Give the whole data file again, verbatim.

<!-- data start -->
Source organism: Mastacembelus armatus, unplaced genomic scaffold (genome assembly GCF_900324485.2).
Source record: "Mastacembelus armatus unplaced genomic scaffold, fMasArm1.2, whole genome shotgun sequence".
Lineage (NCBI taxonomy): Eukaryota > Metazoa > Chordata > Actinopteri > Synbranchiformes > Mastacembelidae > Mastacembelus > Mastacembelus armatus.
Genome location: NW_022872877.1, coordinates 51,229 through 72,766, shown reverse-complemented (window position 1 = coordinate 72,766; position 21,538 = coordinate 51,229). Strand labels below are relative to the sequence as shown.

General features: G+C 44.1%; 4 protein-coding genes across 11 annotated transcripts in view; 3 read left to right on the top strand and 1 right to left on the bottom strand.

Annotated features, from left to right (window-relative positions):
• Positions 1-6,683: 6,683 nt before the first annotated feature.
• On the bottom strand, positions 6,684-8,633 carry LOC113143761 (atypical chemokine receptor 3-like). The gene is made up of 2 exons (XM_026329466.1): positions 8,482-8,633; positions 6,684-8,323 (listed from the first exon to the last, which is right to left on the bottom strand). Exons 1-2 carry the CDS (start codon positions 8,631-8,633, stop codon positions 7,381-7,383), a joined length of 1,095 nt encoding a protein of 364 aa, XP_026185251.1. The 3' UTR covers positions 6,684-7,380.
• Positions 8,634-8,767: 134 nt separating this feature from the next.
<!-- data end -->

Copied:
Source organism: Mastacembelus armatus, unplaced genomic scaffold (genome assembly GCF_900324485.2).
Source record: "Mastacembelus armatus unplaced genomic scaffold, fMasArm1.2, whole genome shotgun sequence".
Lineage (NCBI taxonomy): Eukaryota > Metazoa > Chordata > Actinopteri > Synbranchiformes > Mastacembelidae > Mastacembelus > Mastacembelus armatus.
Genome location: NW_022872877.1, coordinates 51,229 through 72,766, shown reverse-complemented (window position 1 = coordinate 72,766; position 21,538 = coordinate 51,229). Strand labels below are relative to the sequence as shown.

General features: G+C 44.1%; 4 protein-coding genes across 11 annotated transcripts in view; 3 read left to right on the top strand and 1 right to left on the bottom strand.

Annotated features, from left to right (window-relative positions):
• Positions 1-6,683: 6,683 nt before the first annotated feature.
• On the bottom strand, positions 6,684-8,633 carry LOC113143761 (atypical chemokine receptor 3-like). The gene is made up of 2 exons (XM_026329466.1): positions 8,482-8,633; positions 6,684-8,323 (listed from the first exon to the last, which is right to left on the bottom strand). Exons 1-2 carry the CDS (start codon positions 8,631-8,633, stop codon positions 7,381-7,383), a joined length of 1,095 nt encoding a protein of 364 aa, XP_026185251.1. The 3' UTR covers positions 6,684-7,380.
• Positions 8,634-8,767: 134 nt separating this feature from the next.